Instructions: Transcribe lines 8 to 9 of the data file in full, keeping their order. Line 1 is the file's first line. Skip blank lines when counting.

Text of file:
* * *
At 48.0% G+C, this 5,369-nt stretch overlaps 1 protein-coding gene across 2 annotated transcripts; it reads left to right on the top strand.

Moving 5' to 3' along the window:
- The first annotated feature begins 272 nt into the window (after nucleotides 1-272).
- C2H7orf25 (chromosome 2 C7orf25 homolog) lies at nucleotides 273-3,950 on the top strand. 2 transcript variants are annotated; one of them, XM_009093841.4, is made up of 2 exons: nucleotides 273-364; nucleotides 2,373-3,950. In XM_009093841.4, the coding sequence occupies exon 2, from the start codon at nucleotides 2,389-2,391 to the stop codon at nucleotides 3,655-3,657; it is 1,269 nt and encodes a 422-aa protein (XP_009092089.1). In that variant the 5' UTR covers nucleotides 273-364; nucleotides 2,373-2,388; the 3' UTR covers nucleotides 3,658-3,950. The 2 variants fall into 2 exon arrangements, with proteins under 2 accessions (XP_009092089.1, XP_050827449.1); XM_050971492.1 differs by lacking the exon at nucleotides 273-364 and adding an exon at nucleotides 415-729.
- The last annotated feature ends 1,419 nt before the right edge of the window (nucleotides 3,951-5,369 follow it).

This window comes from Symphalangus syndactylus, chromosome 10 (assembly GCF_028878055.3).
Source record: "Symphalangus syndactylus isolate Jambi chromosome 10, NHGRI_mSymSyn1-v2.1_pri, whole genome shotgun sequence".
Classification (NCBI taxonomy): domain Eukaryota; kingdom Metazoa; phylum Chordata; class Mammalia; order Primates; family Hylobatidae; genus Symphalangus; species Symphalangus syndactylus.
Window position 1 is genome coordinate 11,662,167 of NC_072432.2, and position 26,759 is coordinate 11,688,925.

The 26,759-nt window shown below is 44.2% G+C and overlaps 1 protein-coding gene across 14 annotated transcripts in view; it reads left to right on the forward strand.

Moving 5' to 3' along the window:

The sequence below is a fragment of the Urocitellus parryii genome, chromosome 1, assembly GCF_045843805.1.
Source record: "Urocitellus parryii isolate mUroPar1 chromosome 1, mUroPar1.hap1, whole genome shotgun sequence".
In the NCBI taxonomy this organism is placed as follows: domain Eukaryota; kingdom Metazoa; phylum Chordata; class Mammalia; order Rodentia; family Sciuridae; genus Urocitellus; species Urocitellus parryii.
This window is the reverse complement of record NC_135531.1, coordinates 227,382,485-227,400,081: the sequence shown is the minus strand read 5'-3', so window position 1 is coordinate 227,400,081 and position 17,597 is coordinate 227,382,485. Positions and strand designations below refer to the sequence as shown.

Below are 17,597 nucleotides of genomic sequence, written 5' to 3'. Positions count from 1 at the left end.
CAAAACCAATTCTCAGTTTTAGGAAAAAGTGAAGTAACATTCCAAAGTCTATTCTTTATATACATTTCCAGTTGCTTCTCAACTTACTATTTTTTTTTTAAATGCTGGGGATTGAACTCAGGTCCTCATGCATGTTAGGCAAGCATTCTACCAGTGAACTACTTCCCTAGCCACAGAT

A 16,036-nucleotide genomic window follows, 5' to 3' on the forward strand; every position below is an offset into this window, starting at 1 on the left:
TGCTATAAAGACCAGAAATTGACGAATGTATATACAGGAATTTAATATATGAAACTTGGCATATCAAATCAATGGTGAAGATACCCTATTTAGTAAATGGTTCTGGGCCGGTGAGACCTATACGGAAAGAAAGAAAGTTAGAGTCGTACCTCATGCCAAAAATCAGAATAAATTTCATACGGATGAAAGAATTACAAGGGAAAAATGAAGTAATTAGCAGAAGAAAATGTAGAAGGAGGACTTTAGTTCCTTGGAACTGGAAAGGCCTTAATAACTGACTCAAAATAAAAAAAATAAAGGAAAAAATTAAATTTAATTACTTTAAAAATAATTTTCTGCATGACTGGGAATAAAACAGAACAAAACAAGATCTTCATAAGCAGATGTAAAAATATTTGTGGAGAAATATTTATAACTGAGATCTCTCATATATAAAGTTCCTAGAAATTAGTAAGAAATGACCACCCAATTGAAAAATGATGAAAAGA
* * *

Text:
Classification (NCBI taxonomy): domain Eukaryota; kingdom Metazoa; phylum Chordata; class Mammalia; order Primates; family Hylobatidae; genus Symphalangus; species Symphalangus syndactylus.
Window position 1 is genome coordinate 11,662,167 of NC_072432.2, and position 26,759 is coordinate 11,688,925.